Maria Khoruk

More than two years after the Taliban’s return to power in Afghanistan on 15 August 2021, the country is once again high on the UN’s agenda. The levels of conflict-related violence may have significantly decreased compared to the Taliban’s time as an insurgent group, but extrajudicial killings, arbitrary arrests and detentions, and other gross human rights violations have continued, targeting in particular women, ethnic minorities, former state officials and people who use drugs (PWUD).

The security situation has been further undermined by the alleged presence and escalating activities of non-state armed groups, such as the Islamic State in Iraq, the Levant-Khorasan (ISIL-K) and the Tehreek-e-Taliban Pakistan (TTP) – although the Taliban has repeatedly denied the TTP’s presence in Afghanistan.

In March 2024, the mandate of the UN Assistance Mission in Afghanistan (UNAMA) will be reviewed. It follows the release (on 8 November 2023) of the independent assessment of the international response in Afghanistan, which the UN Security Council (UNSC) requested in Resolution 2679 (2023). The independent assessment’s recommendations for the international community’s activities in Afghanistan include a structured engagement strategy to address the basic needs of the Afghan people, cooperation on issues affecting regional and global security, and political engagement with the state of Afghanistan and Afghan stakeholders. On 29 December 2023, subsequent to the independent assessment, the UNSC adopted Resolution 2721, in an attempt to balance a call to reintegrate Afghanistan into the international community and the need to meet international obligations. The UNSC’s request for a Special Envoy for Afghanistan, with robust expertise on human rights and gender, sent a call from the main security body that these issues should be front and centre in a coordinated international response.

The independent assessment lists the country’s counter-narcotics strategy as a key reason to engage with the Afghan government, noting the Taliban’s success in significantly reducing the ‘cultivation, processing and trafficking of narcotics’ in Afghanistan. It indicates that ‘[m]any stakeholders expressed interest in exploring greater international cooperation in this area, in particular on alternative crops and livelihoods for the hundreds of Afghans that have relied on the production and trade of narcotics for income’, and that counter-narcotics efforts are linked to addressing the basic needs of the Afghan people through livelihoods programmes. The country’s potential to become a source of uncontrolled outmigration is also listed as a risk factor for regional security.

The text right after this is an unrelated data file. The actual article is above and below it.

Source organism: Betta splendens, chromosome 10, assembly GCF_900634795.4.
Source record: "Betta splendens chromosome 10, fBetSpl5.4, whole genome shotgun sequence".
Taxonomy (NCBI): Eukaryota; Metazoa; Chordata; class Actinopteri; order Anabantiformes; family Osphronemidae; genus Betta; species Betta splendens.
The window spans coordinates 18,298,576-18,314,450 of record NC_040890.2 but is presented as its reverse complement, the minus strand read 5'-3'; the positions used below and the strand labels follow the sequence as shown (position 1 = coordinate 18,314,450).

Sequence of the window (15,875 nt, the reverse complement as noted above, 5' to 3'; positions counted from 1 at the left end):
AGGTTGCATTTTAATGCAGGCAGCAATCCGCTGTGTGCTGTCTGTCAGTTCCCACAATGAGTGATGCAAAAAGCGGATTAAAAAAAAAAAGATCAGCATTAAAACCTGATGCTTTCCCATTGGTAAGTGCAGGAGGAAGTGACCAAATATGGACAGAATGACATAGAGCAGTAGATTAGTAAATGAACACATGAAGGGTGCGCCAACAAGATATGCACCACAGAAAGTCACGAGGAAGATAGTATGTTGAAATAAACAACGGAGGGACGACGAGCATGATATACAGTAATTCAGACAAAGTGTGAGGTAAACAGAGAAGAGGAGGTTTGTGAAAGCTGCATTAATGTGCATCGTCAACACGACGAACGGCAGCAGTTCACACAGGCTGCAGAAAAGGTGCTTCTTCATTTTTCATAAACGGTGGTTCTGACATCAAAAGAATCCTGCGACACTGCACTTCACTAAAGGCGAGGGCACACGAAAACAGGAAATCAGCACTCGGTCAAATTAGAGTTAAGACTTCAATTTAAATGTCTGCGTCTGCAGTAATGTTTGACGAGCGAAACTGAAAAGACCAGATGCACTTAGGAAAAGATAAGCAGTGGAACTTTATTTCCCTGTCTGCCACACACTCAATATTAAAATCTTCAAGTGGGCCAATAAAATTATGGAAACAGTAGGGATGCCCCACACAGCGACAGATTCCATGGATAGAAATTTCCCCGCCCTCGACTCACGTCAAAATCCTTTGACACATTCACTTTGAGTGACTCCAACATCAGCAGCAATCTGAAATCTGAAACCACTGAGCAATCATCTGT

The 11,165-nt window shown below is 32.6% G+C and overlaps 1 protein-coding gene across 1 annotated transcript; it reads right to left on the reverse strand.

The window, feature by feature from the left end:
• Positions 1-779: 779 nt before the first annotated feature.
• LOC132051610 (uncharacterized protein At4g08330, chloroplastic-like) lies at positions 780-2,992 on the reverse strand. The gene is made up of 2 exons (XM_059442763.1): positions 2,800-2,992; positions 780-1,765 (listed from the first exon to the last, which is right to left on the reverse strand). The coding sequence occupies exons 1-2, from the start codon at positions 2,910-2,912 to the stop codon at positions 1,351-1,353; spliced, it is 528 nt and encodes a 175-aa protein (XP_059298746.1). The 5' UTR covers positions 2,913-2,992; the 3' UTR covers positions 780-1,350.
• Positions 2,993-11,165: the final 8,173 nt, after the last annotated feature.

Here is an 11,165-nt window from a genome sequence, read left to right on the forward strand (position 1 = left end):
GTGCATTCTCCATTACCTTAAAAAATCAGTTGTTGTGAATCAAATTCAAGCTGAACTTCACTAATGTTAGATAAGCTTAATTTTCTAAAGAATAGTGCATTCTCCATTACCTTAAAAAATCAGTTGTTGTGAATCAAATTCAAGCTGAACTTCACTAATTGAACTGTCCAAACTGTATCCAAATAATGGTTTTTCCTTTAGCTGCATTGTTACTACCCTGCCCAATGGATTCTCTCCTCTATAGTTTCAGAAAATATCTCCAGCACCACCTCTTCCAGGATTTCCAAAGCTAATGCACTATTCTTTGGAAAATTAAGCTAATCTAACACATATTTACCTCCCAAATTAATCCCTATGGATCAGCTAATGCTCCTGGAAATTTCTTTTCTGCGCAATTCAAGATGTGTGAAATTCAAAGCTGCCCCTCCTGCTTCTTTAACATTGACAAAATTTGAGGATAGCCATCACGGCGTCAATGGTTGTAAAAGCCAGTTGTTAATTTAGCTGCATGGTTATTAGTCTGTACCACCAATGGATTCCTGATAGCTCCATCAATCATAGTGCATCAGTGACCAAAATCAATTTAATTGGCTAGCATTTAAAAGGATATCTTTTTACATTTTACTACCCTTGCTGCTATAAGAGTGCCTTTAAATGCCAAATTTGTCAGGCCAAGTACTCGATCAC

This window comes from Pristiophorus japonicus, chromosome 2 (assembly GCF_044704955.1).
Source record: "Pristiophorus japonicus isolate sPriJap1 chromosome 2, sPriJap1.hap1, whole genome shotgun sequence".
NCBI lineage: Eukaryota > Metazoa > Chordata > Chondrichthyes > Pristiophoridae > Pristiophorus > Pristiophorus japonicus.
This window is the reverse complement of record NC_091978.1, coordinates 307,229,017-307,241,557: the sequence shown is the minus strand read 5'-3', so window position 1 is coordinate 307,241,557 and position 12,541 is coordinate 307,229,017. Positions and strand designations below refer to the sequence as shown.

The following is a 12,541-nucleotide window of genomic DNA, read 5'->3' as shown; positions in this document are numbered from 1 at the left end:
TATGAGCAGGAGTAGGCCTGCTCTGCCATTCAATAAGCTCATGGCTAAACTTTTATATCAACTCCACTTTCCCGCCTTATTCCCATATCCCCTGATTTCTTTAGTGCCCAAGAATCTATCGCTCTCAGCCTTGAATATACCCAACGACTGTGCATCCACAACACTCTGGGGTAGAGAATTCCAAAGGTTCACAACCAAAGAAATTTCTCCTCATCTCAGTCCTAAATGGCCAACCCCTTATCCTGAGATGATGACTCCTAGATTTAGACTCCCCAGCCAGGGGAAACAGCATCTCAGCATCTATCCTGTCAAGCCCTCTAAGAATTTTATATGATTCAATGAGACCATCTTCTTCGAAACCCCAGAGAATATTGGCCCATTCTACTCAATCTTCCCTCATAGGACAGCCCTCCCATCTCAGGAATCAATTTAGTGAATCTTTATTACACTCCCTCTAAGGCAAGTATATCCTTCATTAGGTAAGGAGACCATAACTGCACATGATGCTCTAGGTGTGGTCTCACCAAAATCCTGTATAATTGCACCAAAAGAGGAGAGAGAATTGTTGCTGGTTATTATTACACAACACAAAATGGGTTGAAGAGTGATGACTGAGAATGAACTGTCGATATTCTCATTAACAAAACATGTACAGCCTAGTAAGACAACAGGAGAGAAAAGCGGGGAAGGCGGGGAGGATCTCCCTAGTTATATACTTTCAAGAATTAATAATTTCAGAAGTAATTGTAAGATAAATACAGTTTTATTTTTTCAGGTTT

Since returning to power in August 2021, the Taliban has established and enforced stricter controls of the country’s vast informal economy. Some of the economies have been absorbed by the Taliban, while others have been strictly enforced against – the major trend has been consolidation in one way or the other from more heterogeneous markets. For instance, the United Nations Office on Drugs and Crime (UNODC) has reported a major reduction in opium cultivation (estimated at 95 per cent year-on-year). This short-term success in significantly reducing illicit opium cultivation has had dire implications for the Afghan population and exacerbated the ongoing humanitarian crisis in the country.

Over time, the country’s illicit economy has diversified to include a range of markets – from the trafficking of arms, mineral resources, timber, antiquities and licit commodities to human trafficking. This brief traces changes in the regulatory landscape and enforcement efforts by the Taliban in relation to various illicit markets within the context of the Taliban’s consolidation and centralization of power in Afghanistan. Its objective is to outline developments in illicit economies since the Taliban returned to power in Afghanistan in August 2021 and transformed from an insurgency group into a de facto government. In doing so, its aim is to provide the UN, member states and other stakeholders with a better understanding of the potential security risks and obstacles to sustainable development linked to the recent trends in the operations of Afghanistan’s illicit economies.

This brief is part of the UN Security Council Illicit Economies Watch series, which provides insights into the impacts of illicit economies for Council-relevant countries through country and thematic reports. The illicit economy is a key underlying driver upsetting a peace continuum – and a more effective response is needed.

Join the GI-TOC UN engagement mailing list that will be used to share updates, event information, analysis, and multimedia content.